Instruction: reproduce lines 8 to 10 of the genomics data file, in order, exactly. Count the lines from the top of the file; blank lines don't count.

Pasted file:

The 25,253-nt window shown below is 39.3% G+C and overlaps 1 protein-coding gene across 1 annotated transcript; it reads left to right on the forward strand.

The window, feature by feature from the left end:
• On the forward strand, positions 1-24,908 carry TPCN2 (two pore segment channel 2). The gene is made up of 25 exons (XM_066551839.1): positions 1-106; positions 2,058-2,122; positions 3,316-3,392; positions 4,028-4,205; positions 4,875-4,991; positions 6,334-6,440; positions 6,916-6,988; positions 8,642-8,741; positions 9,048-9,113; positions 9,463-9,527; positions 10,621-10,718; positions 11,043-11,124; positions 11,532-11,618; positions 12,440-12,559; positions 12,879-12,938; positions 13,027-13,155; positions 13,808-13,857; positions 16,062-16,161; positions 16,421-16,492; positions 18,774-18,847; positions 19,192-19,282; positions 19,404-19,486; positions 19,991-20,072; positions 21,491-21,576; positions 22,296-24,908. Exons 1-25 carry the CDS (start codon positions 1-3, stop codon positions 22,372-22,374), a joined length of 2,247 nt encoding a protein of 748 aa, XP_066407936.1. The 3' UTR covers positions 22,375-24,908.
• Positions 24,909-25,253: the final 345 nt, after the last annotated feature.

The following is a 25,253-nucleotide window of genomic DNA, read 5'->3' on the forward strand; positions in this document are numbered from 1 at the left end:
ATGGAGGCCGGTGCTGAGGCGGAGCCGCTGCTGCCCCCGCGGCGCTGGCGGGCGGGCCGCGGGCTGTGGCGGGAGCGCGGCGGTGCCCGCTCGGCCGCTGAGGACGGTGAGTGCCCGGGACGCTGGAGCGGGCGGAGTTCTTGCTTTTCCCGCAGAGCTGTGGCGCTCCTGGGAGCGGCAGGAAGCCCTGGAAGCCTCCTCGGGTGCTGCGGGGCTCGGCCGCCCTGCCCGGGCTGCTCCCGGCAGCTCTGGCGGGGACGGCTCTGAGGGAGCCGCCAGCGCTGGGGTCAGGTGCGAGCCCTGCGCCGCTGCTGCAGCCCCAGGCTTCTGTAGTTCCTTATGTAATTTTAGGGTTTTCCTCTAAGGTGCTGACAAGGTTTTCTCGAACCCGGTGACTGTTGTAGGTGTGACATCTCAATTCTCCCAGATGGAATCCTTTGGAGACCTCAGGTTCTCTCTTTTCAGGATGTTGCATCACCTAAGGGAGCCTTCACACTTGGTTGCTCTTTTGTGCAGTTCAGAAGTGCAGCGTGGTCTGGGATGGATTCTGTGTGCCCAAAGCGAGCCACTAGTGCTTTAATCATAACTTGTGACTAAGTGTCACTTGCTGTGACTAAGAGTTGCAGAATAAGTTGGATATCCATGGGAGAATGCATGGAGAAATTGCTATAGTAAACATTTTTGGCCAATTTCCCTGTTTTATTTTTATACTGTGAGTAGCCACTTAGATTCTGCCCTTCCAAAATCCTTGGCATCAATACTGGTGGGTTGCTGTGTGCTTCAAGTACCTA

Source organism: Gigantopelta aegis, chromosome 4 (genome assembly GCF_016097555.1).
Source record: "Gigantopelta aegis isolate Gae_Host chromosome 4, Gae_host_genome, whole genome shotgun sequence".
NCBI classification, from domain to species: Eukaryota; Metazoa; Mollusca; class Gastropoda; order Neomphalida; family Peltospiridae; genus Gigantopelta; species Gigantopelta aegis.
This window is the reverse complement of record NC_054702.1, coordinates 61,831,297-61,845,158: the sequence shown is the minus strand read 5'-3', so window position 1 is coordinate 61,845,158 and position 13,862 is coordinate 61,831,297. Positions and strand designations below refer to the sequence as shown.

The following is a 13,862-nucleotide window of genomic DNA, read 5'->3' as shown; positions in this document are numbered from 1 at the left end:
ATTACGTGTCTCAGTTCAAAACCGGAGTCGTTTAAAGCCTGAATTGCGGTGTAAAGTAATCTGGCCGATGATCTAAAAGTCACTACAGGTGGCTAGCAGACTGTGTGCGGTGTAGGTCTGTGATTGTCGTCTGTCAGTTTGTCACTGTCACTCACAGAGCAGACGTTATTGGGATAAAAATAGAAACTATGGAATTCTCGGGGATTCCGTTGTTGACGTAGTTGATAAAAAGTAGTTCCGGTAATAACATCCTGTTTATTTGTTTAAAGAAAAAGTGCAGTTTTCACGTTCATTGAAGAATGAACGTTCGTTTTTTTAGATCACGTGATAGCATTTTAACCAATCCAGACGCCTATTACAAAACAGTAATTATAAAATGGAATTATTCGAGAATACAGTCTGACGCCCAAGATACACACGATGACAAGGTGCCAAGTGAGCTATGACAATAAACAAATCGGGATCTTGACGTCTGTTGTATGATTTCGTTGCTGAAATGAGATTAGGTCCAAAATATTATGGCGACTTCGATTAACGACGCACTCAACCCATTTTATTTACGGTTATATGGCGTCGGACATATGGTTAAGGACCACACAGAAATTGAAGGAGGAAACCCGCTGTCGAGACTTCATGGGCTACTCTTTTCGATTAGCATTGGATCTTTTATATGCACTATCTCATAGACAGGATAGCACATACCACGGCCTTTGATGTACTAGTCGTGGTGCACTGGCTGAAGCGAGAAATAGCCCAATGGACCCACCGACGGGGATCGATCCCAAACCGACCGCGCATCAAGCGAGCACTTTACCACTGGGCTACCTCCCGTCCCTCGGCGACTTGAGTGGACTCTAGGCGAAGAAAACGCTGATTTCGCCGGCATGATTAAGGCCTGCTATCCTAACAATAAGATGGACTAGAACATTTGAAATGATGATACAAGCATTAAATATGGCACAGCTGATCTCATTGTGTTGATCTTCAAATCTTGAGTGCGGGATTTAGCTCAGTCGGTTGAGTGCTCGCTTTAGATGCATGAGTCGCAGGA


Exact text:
Source record: "Gigantopelta aegis isolate Gae_Host chromosome 4, Gae_host_genome, whole genome shotgun sequence".
NCBI classification, from domain to species: Eukaryota; Metazoa; Mollusca; class Gastropoda; order Neomphalida; family Peltospiridae; genus Gigantopelta; species Gigantopelta aegis.
This window is the reverse complement of record NC_054702.1, coordinates 61,831,297-61,845,158: the sequence shown is the minus strand read 5'-3', so window position 1 is coordinate 61,845,158 and position 13,862 is coordinate 61,831,297. Positions and strand designations below refer to the sequence as shown.